Uh, okay, I lied, one last short slab, which captures the protean, shifting, flux of it all (at least on the presentational side)-

Therefore, organizations able to evade severe public scrutiny regarding climate change despite significant carbon footprints, e.g. the cement industry or state-owned fossil fuel companies (Heede, 2014), may not require a particularly ‘fluid’ hegemonization process. Hence, how processual dynamics – e.g. flow, speed, malleability – implicate the construction of hegemonic discourses over time (Langley et al., 2013) must be explored. After all, based on our findings, maintaining the dynamic flow of climate change discourses is important to evading counter-hegemonic threats (Ferns and Amaeshi, 2019: 18)

Loads of references, of course, among which these stand out for me.

Ansari, S., Wijen, F., & Gray, B. (2013). Constructing a climage change logic: An institutional perspective on the ‘Tragedy of the Commons.’ Organization Science, 24, 1014–1040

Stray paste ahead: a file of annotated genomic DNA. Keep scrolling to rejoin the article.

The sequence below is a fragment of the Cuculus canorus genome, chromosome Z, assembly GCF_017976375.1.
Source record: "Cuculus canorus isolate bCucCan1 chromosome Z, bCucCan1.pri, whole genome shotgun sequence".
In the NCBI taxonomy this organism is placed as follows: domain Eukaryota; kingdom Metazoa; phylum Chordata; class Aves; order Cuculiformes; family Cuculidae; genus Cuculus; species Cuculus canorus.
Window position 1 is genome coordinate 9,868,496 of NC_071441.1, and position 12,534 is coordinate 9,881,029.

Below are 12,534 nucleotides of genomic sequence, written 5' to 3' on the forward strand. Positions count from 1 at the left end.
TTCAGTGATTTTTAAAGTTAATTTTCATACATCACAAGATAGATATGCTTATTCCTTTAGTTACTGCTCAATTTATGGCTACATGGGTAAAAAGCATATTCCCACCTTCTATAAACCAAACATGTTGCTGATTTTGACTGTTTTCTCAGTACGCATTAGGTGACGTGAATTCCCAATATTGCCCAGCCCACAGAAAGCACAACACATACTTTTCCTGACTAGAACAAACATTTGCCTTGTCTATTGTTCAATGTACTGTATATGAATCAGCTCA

Cowell, A. (1998, September 18). British Petroleum planning ‘firm’ cuts in emissions. New York Times. Retrieved from

Ferns, G., Amaeshi, K., & Lambert, A. (2017). Drilling their own graves: How the European oil and gas supermajors avoid sustainability tensions through mythmaking. Journal of Business Ethics. doi:https://

Ferns, G., & Amaeshi, K. (2017). Struggles at the summits: discourse coalitions, field boundaries, and the shifting role of business in sustainable development. Business & Society. F

Langley, A., Smallman, C., Tsoukas, H., & Van de Ven, A. H. (2013). Process studies of change in organization and management: Unveiling temporality, activity and flow. Academy of Management Journal, 56, 1–13

Stavrakakis, Y. (1997). Green ideology: A discursive reading. Journal of Political Ideologies, 2, 259–279

Wright, C., & Nyberg, D. (2017). An inconvenient truth: How organizations translate climate change into business as usual. Academy of Management Journal, 60, 1633–1661